- Co-sponsor the Access to Breast Cancer Diagnosis Act of 2019, H.R.2428, which increases access to medically necessary diagnostic breast imaging by reducing out-of-pocket costs for patients.
My take on this issue: Thankfully, breast cancer screening mammograms are covered under preventive care at no cost for most patients. If a patient is found to have an abnormal mammogram, then diagnostic imaging is needed to determine if the patient needs to have a biopsy. The cost for diagnostic imaging ranges from hundreds to more than $1000 out of pocket for insured patients. Many patients cannot afford this additional imaging, so they will wait 6 months—or more, if imaging is done at all! This can result in what could have been a stage 0 or stage 1 cancer potentially progressing to a much later stage cancer. Breast cancer survivors, such as myself, are also required to have these diagnostic tests several times per year, and those bills just keep piling up—because they have these high out-of-pocket charges, even for survivors!
Our next event was the Dinner Keynote. We were inspired by the talks from 2 leaders in the breast cancer community: Paula Schneider, President and CEO of Susan G. Komen, and Sandra Lee, breast cancer survivor, chef, and television personality.
We ended our first day by planning for our “Advocating on Capitol Hill” event. We met with our fellow state of Tennessee Advocacy Summit attendees to make our final preparations for our Komen Hill Day meetings. We were provided with information on the Komen Advocacy phone app, meeting groups, and schedules. We then had an opportunity to role-play for our upcoming meetings on “The Hill.”
Thursday morning arrived, and we had a Hill Day Kick Off prior to heading out to our meetings for the day. We were again encouraged by Victoria Wolodzko from Komen, and then received words of advice from Congressman Colin Allred, JD, regarding the importance of advocating on Capitol Hill.
My Meeting Schedule included visiting the offices of Senator Lamar Alexander, Senator Marsha Blackburn, Congressman Steve Cohen, Congressman John Rose, and Congressman Jim Cooper. It is both a humbling and empowering moment when you walk down the street to our nation’s Capitol and know that you are going there to speak for others: the ones who can’t speak for themselves.
We had a successful Hill Day by sharing our personal stories as well as the stories of our patients and families with our Representatives and Senators. We asked them to please consider helping not just breast cancer patients, but all cancer patients by supporting us in these endeavors. They now know the reasons—and faces—behind our “asks.”
Komen ended the day’s work by hosting a “Success on the Hill” reception for the Hill staff and Komen Advocacy Summit participants both to celebrate the successes of the day and to recognize the Komen congressional champions.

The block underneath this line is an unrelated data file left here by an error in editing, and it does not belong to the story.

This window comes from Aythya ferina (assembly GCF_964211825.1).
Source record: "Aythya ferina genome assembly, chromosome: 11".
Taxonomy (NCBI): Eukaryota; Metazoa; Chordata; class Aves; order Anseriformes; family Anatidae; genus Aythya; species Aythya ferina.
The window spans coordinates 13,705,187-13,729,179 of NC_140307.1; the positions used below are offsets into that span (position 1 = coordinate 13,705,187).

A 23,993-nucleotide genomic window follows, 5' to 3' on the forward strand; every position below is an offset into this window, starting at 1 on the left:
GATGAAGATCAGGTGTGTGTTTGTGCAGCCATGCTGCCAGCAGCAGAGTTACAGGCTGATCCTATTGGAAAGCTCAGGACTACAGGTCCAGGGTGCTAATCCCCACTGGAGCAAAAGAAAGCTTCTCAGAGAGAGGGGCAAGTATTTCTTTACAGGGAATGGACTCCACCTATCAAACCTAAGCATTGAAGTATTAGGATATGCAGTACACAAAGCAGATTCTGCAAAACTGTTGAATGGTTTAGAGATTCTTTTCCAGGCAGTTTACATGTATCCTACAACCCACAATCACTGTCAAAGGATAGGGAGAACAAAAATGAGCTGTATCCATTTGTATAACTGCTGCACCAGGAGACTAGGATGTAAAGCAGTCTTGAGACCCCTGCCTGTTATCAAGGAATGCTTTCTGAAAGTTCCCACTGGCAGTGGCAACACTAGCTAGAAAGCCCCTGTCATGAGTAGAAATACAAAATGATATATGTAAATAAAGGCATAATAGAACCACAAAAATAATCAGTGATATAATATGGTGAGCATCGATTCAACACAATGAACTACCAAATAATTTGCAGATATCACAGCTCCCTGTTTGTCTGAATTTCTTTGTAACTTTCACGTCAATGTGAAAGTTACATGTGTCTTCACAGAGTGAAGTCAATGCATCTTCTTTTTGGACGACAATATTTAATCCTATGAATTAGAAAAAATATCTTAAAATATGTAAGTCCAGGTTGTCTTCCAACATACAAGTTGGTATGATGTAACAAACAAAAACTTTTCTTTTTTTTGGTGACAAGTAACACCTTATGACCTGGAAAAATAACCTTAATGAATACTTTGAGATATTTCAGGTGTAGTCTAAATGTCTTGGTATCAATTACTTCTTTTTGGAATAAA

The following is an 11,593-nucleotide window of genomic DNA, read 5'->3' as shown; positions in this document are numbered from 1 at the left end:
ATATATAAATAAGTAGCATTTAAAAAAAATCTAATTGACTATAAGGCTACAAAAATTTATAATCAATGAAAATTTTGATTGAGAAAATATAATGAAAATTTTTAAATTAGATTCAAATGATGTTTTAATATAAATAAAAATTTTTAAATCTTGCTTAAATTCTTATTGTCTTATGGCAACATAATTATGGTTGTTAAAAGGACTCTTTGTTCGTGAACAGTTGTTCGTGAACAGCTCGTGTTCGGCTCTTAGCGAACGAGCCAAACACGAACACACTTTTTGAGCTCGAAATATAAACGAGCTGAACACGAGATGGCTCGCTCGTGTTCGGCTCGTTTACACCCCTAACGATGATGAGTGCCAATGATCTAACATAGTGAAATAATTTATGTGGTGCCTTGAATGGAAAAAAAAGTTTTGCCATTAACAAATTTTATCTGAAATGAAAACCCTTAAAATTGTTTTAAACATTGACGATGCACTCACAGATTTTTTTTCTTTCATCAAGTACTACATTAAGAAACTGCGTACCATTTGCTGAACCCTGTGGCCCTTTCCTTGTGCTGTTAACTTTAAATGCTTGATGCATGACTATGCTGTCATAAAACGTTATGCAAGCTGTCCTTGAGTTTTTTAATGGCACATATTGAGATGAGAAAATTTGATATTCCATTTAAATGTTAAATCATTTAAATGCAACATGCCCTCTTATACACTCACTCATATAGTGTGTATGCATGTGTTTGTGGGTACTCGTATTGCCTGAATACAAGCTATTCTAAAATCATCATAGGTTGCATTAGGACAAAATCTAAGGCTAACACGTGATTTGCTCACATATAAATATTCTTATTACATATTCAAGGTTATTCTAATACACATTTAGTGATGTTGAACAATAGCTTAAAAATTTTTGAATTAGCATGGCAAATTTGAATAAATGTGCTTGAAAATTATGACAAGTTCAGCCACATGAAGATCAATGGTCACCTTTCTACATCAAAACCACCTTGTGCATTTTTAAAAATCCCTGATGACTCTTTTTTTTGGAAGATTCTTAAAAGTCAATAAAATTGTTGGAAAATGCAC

To continue the fight, Komen hosted a session called “Building State Advocacy Success” to take an in-depth look at state-level advocacy work and the importance of building key relationships with our elected officials.
The learning continued with “State Medicaid Programs: Next Steps,” which gave us an insider’s perspective to the current state of Medicaid proposals and waivers.
Our inspiring and heart-touching closing keynote was provided by Victoria Geib, a metastatic breast cancer patient and advocate. She and so many more like her are the reason why we do this. It is why we keep fighting, and why we keep searching for the cure.
I have always been one to take up for the underdog, to look out for others, and to befriend those in need. I have spoken up for those who could not and for those afraid to speak for themselves. The strong and the able need to continue to do this in a world where all voices must be heard. Those of us that can, should. Those of us who are able, must.
How to Get Involved
Oncology nurse and patient navigators have a unique opportunity to join forces to speak up for all patients. Interested in joining forces? Here are just a few of the many cancer advocacy groups. Find one that you are passionate about, one that speaks to you. It is easy to be an advocate when you believe in what you are advocating for!
- Addario Lung Cancer Foundation: http://lungcancerfoundation.org
- American Cancer Society: www.cancer.org
- American Lung Association: www.lung.org
- Cancer Support Community: www.cancersupportcommunity.org
- Leukemia & Lymphoma Society: www.lls.org
- Lung Cancer Alliance: www.lungcanceralliance.org/get-information
- Lung Cancer Foundation of America: www.lcfamerica.org
- LUNGevity Foundation: http://lungevity.org
- Marti Nelson Cancer Foundation: www.canceractionnow.org
- National Coalition for Cancer Survivorship: www.canceradvocacy.org/about-us/our-mission
- National Patient Advocate Foundation: www.npaf.org
- Prevent Cancer Foundation: http://preventcancer.org
- Stand Up To Cancer: www.standup2cancer.org
- Susan G. Komen for the Cure: http://ww5.komen.org